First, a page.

Quality Measure in Service Delivery of Mobility Devices

Sangeeta Kardam MOT, Rosemarie Cooper ATP, Brad E. Dicianno, MD, Rory A. Cooper, PhD, and Tasia Bobish, LPT, PhD

Human Engineering Research Laboratories, Highland Drive VA Medical Center, Pittsburgh, PA 15260
Dept. Rehab. Science &Technology, University of Pittsburgh, Pittsburgh, PA 15261 Dept. PM&R, University of Pittsburgh Medical Center, PA 15261


The goal of this project is to analyze data from the tracking sheets of therapists of the Center for Assistive Technology (CAT) at the University of Pittsburgh Medical Center to determine how much time is taken for delivery of manual or power wheelchairs and scooters. Executing the process in a timely manner is a necessary part of client satisfaction and quality of service. The average total days taken for delivering the mobility device were calculated as 110 .00 +/- 70.11 days, which conforms to the goal of 100 days set by CAT. A total of 257 out of 549 (46.8%) devices delivered in 2007 and 2008 were delivered in 51-100 days. The longest time period in the delivery process was the period between when the report was completed and final delivery of the device which consisted heavily of insurance review. Therapists seemed to be able to facilitate delivery time by shortening the time for report writing as well as shortening times of vendor responsibilities. Manual wheelchairs had the longest delivery time, likely due to the need for customization and fitting. More research is needed to determine how diagnosis, insurance type, and vendors may influence delivery time.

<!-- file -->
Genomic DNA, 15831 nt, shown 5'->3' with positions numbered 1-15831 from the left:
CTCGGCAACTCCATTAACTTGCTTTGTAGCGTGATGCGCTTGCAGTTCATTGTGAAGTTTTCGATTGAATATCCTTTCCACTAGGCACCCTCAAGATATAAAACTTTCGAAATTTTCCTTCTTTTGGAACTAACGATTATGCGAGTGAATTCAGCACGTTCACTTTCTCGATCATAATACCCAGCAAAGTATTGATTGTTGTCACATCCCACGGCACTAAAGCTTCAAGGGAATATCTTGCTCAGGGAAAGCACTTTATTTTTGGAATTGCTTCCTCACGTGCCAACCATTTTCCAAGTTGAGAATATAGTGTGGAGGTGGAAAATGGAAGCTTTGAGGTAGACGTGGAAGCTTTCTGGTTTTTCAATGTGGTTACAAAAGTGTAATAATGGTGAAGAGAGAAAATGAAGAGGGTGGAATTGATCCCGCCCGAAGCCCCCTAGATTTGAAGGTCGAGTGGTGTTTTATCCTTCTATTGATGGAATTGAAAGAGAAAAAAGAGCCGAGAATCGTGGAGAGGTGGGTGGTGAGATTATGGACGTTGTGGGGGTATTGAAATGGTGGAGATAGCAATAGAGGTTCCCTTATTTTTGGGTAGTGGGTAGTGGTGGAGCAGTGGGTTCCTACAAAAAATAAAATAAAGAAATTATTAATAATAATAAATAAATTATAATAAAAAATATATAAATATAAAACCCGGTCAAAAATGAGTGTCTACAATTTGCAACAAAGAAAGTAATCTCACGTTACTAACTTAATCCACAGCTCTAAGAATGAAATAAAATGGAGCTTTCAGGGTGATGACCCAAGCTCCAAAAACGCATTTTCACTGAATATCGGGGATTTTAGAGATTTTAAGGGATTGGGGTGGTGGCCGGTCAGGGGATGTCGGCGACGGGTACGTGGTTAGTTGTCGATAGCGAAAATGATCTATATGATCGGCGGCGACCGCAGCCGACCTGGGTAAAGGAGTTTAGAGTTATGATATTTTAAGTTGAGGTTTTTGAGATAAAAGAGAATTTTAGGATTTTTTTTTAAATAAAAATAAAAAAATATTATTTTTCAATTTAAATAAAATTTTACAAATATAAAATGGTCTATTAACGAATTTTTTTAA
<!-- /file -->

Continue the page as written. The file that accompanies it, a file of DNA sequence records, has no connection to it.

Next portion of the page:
Wheelchair, power mobility, quality assurance, scooter, service delivery.


This project was supported in part through funds from the Pittsburgh Life Sciences Greenhouse.

Contact Information

Sangeeta Kardam, Indian spinal Injury Institute of Rehabilitation Sciences, New Delhi, India Phone: 00-91-9971059288, Email: sangeeta_kardam@yahoo.com